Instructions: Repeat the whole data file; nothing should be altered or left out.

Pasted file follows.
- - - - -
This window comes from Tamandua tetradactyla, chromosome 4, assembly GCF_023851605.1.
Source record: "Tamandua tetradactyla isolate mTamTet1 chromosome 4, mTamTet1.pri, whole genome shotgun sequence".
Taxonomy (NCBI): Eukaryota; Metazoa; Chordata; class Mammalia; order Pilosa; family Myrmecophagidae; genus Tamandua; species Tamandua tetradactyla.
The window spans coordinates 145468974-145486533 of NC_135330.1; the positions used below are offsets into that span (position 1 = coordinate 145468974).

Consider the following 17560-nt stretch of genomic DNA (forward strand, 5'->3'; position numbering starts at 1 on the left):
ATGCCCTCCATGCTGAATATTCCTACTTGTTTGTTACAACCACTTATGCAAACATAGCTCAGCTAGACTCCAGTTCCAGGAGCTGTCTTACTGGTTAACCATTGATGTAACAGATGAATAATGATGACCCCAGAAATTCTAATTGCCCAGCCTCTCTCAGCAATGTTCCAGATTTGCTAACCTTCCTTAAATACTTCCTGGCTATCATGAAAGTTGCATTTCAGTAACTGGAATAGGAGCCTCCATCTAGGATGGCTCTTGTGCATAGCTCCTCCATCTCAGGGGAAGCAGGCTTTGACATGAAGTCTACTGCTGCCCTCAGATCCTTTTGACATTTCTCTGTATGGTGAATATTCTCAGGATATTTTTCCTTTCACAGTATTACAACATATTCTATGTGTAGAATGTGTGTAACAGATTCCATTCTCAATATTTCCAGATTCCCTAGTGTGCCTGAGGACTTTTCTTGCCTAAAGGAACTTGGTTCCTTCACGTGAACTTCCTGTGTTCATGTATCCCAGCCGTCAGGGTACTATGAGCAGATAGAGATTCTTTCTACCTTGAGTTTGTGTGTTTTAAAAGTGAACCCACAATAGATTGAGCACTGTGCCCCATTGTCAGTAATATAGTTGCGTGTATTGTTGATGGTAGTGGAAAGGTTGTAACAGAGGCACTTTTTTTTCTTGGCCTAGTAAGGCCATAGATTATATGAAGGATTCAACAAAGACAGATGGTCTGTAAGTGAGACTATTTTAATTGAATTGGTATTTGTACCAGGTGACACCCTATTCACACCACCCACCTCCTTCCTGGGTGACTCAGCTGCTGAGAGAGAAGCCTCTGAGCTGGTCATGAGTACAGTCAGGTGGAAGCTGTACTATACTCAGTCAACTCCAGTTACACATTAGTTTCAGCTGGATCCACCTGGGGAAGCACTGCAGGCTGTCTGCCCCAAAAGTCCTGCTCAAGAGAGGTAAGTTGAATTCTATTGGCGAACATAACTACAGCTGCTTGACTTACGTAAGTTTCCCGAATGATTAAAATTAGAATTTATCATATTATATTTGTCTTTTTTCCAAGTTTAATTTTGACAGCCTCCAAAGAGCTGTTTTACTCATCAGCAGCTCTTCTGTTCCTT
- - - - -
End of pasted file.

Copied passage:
This window comes from Tamandua tetradactyla, chromosome 4, assembly GCF_023851605.1.
Source record: "Tamandua tetradactyla isolate mTamTet1 chromosome 4, mTamTet1.pri, whole genome shotgun sequence".
Taxonomy (NCBI): Eukaryota; Metazoa; Chordata; class Mammalia; order Pilosa; family Myrmecophagidae; genus Tamandua; species Tamandua tetradactyla.
The window spans coordinates 145468974-145486533 of NC_135330.1; the positions used below are offsets into that span (position 1 = coordinate 145468974).

Consider the following 17560-nt stretch of genomic DNA (forward strand, 5'->3'; position numbering starts at 1 on the left):
ATGCCCTCCATGCTGAATATTCCTACTTGTTTGTTACAACCACTTATGCAAACATAGCTCAGCTAGACTCCAGTTCCAGGAGCTGTCTTACTGGTTAACCATTGATGTAACAGATGAATAATGATGACCCCAGAAATTCTAATTGCCCAGCCTCTCTCAGCAATGTTCCAGATTTGCTAACCTTCCTTAAATACTTCCTGGCTATCATGAAAGTTGCATTTCAGTAACTGGAATAGGAGCCTCCATCTAGGATGGCTCTTGTGCATAGCTCCTCCATCTCAGGGGAAGCAGGCTTTGACATGAAGTCTACTGCTGCCCTCAGATCCTTTTGACATTTCTCTGTATGGTGAATATTCTCAGGATATTTTTCCTTTCACAGTATTACAACATATTCTATGTGTAGAATGTGTGTAACAGATTCCATTCTCAATATTTCCAGATTCCCTAGTGTGCCTGAGGACTTTTCTTGCCTAAAGGAACTTGGTTCCTTCACGTGAACTTCCTGTGTTCATGTATCCCAGCCGTCAGGGTACTATGAGCAGATAGAGATTCTTTCTACCTTGAGTTTGTGTGTTTTAAAAGTGAACCCACAATAGATTGAGCACTGTGCCCCATTGTCAGTAATATAGTTGCGTGTATTGTTGATGGTAGTGGAAAGGTTGTAACAGAGGCACTTTTTTTTCTTGGCCTAGTAAGGCCATAGATTATATGAAGGATTCAACAAAGACAGATGGTCTGTAAGTGAGACTATTTTAATTGAATTGGTATTTGTACCAGGTGACACCCTATTCACACCACCCACCTCCTTCCTGGGTGACTCAGCTGCTGAGAGAGAAGCCTCTGAGCTGGTCATGAGTACAGTCAGGTGGAAGCTGTACTATACTCAGTCAACTCCAGTTACACATTAGTTTCAGCTGGATCCACCTGGGGAAGCACTGCAGGCTGTCTGCCCCAAAAGTCCTGCTCAAGAGAGGTAAGTTGAATTCTATTGGCGAACATAACTACAGCTGCTTGACTTACGTAAGTTTCCCGAATGATTAAAATTAGAATTTATCATATTATATTTGTCTTTTTTCCAAGTTTAATTTTGACAGCCTCCAAAGAGCTGTTTTACTCATCAGCAGCTCTTCTGTTCCTT